This sense of oneness with nature and the corresponding desire for an unmediated exchange with the Earth and with the process of farming shapes the methods employed on the farm on a number of levels. In addition to not using pesticides, complicated machinery and other additives and techniques employed today in agribusiness, the farm runs in an almost entirely hand-to-earth way; we used tools like scythes, buckets, pipes and occasionally a wheelbarrow, but for the most part every task put our bodies directly in contact with the Earth. Many jobs might have been more quickly (and in some cases more effectively) performed with the help of tools, but I found that there was something freeing and empowering about weeding an entire bed using just my two hands.
More broadly, the overarching methods in place at Solitude and the ideologies that ground them create a more unified and simplified relationship between humans and the Earth than most mainstream, commercial farming operations today do. Krishna’s practices are largely influenced by the Fukuoka method of do-nothing farming. This approach requires no machines, chemicals or prepared compost, relies on limited weeding and does not involve plowing the soil, all of which serves the goal of working with nature rather than trying to master it. Krishna recognizes the limitations of the Fukuoka approach (such as climate specificity, needs for crop diversity and the necessity of making some income), and some of the practices at Solitude like weeding and composting depart from Fukuoka’s strict mandates. These minor deviations, though, are overshadowed by the main aim of nurturing the soil, returning biomass to the land and leaving the beds alone. The methods in place at Solitude and the beliefs that shape them are therefore most essentially in line with the goal of implementing a practice of farming that celebrates nature more so than it aims to control and modify it, and this sentiment, I believe, is what inspires the volunteers and fuels the farm.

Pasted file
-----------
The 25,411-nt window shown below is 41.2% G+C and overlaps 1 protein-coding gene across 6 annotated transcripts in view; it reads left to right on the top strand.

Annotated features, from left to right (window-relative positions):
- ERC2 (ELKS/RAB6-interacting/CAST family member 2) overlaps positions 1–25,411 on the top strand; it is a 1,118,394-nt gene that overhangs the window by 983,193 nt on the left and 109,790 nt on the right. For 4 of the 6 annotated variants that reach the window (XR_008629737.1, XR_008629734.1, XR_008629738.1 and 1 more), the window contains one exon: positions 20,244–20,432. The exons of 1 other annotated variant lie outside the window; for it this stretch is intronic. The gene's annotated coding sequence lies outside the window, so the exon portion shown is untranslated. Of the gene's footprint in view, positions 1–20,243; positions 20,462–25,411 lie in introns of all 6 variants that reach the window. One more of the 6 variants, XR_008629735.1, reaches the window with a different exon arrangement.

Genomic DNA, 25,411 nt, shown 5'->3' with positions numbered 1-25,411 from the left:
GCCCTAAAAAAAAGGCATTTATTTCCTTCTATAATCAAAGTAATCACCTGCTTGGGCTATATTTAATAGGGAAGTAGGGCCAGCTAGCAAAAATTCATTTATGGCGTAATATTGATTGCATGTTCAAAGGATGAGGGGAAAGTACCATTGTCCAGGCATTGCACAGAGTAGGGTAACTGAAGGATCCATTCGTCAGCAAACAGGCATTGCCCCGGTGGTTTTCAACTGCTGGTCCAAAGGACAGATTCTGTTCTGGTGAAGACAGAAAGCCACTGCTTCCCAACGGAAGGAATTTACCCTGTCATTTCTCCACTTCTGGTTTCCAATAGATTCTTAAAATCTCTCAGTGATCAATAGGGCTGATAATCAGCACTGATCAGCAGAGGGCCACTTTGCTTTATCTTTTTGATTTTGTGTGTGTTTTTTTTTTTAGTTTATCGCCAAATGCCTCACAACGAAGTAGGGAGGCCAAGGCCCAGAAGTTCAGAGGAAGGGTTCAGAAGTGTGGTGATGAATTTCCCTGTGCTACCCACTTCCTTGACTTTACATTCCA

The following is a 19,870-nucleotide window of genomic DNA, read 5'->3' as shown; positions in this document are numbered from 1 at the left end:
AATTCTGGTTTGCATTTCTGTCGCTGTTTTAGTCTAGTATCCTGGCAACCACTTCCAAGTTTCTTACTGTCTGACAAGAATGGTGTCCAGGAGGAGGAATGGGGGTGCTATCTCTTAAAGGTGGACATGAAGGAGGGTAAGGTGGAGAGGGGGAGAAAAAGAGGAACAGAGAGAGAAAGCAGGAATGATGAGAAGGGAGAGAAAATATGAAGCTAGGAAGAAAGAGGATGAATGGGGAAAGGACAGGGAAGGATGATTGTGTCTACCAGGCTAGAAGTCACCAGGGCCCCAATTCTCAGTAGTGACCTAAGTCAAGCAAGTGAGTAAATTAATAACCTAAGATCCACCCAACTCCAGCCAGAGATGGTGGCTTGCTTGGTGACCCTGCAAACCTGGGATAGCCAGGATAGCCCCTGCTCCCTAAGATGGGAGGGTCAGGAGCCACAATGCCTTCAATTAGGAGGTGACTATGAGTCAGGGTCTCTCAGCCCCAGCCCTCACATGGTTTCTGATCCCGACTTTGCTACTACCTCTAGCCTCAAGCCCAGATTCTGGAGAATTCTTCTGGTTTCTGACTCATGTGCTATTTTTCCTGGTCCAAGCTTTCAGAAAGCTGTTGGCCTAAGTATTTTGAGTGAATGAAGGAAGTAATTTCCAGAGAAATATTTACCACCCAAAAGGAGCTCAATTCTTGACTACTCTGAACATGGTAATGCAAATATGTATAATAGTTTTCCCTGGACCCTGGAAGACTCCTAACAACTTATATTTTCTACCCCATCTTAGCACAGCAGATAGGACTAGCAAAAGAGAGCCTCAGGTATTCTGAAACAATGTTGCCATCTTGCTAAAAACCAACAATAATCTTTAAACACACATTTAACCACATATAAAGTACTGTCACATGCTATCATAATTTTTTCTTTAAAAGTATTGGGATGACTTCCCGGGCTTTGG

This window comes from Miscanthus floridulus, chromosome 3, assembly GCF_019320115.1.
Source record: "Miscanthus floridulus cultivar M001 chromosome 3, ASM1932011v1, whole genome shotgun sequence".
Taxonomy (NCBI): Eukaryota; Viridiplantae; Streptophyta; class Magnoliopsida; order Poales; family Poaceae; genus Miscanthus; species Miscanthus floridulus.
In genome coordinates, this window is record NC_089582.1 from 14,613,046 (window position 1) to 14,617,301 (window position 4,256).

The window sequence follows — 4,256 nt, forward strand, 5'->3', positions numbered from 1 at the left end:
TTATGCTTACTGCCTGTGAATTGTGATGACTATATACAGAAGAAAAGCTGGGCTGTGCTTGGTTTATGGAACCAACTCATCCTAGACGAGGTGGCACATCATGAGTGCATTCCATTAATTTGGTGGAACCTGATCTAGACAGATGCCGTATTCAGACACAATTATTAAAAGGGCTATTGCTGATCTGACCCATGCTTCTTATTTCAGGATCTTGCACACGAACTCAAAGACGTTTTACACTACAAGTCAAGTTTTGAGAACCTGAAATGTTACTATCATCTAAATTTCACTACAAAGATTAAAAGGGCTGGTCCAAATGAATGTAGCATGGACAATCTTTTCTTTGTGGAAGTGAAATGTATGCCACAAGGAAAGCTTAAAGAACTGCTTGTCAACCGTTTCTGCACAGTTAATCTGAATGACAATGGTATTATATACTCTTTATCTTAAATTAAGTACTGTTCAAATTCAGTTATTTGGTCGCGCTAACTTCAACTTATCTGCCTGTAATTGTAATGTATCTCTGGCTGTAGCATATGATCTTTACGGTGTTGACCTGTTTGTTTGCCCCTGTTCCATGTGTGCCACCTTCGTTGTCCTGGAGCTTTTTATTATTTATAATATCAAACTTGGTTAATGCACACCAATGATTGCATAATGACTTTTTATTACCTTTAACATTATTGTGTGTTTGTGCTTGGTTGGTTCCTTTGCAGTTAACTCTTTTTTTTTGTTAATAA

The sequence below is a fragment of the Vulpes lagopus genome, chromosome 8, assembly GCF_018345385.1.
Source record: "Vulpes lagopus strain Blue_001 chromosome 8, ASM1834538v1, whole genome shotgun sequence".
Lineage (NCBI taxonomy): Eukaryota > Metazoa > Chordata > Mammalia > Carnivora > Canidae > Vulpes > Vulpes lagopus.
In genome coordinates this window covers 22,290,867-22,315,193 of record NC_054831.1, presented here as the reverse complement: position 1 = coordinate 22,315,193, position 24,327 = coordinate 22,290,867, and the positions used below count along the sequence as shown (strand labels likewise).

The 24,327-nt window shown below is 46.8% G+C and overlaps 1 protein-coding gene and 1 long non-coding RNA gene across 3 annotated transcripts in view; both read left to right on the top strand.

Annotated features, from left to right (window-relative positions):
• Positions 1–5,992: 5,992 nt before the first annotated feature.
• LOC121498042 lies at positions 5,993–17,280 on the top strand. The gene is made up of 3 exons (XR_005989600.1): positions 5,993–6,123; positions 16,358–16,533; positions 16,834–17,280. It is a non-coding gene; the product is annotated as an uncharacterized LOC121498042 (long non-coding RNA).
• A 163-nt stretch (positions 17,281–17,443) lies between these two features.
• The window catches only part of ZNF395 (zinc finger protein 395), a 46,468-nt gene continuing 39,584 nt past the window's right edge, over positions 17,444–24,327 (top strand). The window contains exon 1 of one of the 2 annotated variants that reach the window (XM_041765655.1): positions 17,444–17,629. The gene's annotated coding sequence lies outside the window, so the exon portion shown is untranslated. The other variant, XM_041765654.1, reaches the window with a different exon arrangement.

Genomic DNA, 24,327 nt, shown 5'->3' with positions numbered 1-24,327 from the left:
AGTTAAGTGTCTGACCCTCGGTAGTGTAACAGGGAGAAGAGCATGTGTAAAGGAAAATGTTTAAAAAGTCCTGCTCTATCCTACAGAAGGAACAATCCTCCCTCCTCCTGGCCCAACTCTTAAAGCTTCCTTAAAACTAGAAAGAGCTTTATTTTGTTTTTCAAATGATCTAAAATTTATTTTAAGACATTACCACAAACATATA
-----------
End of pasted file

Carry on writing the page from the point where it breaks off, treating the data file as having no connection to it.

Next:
In many ways, the very fact that Solitude is a small organic farm makes it more sustainable than many agricultural enterprises in place today. In addition to farming without pesticides, using no fossil fuels and disrupting the land as little as possible, Solitude employs a range of small and large sustainable practices: it feeds its cow waste from meals and uses the droppings for compost; it draws water from the ground using a solar panel pump set; it uses leftover components of harvested crops to mulch and line beds; and all of its cooking is performed without the use of electricity. The produce that the farm sells is all purchased locally and delivered by motorcycle, a pattern of consumption with a much lower carbon footprint than those of many larger conventional and organic operations. The whole idea of working with rather than against nature also offers a model that effectively overcomes many of the setbacks that define larger organic operations today. So much of the organic farming industry has departed from the movement’s original ideals in efforts to appeal to consumers and carve out a market share, and working at the farm has helped me to rethink the story behind the perfectly round, bright red organic tomatoes available at Whole Foods; from this end, an oddly-shaped and many-colored heirloom tomato seems much more real.